This matter is before the Court on plaintiff's motion for summary judgment. The complaint is for a declaratory judgment whether plaintiff is authorized to pay for legal services incurred by defendants arising out of an indictment.
Defendant Loeb was at all relevant times and still is a committeeman of Manalapan; defendant Brandt was at the time of the alleged criminal acts the mayor of the township, and defendant Sweitzer was at the time of the alleged criminal acts the township business administrator.
On or about September 12, 1972 the grand jury in Monmouth County handed up an indictment which charged Loeb with corruptly using a telephone credit card for personal calls and incurring an expense in excess of $200 which was paid from township funds. Brandt was charged with having knowledge of the improper use of the credit card and failing to take the necessary steps to see that the township was reimbursed for the amount of the calls. Sweitzer was similarly charged.
The indictment was tried in May 1972. It was dismissed as against Brandt and Sweitzer. A jury found Loeb not guilty.
Plaintiff seeks a declaratory judgment whether N.J.S.A. 40:148-1 et seq., or N.J.S.A. 40:48-7 empowers plaintiff to pay the legal fees incurred by defendants in defense of the indictment.
N.J.S.A. 40:148-1 and N.J.S.A. 40:48-7 are general statutes authorizing the raising of money by taxation for proper municipal purposes. There is no statutory authority for the indemnification of municipal officers for the costs of defense of a criminal action charging what amounts to official misconduct.
In seeking authorization to make the payments, plaintiff relies upon Cobb v. City of Cape May, 113 N.J. Super. 598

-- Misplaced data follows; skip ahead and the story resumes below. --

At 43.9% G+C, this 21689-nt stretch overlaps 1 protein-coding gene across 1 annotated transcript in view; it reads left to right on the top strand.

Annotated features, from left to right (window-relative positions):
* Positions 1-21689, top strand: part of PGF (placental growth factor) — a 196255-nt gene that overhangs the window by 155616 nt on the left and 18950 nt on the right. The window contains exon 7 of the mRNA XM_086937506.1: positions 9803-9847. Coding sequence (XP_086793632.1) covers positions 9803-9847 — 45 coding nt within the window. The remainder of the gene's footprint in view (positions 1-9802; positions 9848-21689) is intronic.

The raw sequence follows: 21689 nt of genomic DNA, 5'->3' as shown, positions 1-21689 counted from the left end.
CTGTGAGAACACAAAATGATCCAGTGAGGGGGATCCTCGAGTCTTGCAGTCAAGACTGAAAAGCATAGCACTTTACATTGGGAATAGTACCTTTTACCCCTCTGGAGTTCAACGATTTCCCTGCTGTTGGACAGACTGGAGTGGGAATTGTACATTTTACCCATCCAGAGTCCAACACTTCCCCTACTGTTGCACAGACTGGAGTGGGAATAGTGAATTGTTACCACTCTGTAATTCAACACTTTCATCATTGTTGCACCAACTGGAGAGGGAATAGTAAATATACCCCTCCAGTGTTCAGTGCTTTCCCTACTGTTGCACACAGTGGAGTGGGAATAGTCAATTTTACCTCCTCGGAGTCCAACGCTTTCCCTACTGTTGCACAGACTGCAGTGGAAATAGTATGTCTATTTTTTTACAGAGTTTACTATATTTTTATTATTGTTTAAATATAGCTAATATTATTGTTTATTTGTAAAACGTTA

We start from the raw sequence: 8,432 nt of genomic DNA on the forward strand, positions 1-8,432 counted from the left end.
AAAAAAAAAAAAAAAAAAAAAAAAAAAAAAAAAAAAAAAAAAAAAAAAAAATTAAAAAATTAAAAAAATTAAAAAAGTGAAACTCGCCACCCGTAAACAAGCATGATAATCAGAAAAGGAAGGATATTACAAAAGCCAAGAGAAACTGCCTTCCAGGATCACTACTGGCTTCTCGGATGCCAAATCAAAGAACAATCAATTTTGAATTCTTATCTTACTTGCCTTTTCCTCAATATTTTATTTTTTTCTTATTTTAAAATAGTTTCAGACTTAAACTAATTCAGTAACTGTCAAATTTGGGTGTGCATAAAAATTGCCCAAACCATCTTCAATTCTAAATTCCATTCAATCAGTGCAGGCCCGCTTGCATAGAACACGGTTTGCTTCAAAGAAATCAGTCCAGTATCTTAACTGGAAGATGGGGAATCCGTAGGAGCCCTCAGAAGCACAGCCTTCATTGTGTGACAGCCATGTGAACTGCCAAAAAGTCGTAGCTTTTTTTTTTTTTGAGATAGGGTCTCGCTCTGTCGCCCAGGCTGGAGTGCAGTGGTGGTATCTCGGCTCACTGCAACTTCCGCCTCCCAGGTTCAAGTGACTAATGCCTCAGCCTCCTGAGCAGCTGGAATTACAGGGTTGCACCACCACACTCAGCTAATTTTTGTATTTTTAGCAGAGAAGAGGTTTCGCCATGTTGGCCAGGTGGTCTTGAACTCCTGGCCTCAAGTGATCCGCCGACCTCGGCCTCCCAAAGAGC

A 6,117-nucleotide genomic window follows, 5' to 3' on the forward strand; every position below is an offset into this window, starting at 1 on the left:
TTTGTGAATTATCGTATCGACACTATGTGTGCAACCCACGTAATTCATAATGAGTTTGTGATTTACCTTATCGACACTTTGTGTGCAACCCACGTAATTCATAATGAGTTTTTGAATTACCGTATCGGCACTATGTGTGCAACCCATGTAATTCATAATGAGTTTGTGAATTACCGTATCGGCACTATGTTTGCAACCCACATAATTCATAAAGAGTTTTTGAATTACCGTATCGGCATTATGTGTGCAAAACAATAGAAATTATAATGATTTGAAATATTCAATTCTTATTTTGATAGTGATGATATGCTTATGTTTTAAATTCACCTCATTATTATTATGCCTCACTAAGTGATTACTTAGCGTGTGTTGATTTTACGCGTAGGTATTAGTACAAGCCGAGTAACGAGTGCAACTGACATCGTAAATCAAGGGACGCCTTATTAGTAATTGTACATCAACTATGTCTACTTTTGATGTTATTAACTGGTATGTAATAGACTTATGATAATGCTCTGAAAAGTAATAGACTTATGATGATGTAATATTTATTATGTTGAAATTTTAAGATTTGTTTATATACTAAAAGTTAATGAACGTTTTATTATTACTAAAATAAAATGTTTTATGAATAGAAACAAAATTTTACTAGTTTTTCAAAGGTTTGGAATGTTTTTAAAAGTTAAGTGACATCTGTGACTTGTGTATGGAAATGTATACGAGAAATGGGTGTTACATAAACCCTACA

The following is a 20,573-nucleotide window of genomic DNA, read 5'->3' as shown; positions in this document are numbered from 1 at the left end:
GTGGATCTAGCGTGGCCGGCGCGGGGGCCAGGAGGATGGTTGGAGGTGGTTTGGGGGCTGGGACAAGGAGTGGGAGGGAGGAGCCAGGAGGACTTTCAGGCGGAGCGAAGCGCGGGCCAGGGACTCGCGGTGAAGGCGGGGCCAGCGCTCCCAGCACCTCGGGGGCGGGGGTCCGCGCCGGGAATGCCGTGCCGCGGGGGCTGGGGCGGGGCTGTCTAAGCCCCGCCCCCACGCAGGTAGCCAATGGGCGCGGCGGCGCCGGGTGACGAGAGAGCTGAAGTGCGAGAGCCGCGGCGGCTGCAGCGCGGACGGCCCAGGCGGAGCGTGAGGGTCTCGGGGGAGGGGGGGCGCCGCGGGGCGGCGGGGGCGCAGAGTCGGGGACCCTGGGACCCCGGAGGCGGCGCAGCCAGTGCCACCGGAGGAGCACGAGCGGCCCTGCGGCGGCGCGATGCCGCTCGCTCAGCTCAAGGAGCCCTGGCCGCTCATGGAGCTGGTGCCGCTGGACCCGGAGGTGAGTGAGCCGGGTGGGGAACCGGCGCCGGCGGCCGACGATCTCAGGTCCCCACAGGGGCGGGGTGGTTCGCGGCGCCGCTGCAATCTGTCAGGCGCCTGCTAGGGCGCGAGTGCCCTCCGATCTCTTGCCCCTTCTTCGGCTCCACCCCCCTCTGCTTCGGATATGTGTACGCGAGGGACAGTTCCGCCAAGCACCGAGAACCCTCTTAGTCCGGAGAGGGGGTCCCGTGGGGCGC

(Law Div. 1971). That case, however, is clearly distinguishable. The basis of the liability for counsel fees was a libel action brought against the mayor. The court found that the statements made by the mayor forming the basis of the libel action were made by him as a representative of the city and that his action which was confirmed by the action of the city council was incident not only to the powers of the mayor alone but also of the city council.
Here under no circumstances can it be said that the acts charged against defendants in the indictment were for the benefit of the municipality.
56 Am. Jur. 2 d, Municipal Corporations, Etc., § 208, states in part: "Thus, a municipality has no power to reimburse an official for his expenses incurred in defending himself from charges of official misconduct." [p. 266]
In 64 C.J.S., Municipal Corporations, § 1837, it is stated: "A municipality may not pay, nor can the legislature authorize it to pay, the expenses incurred by a public officer in defending ...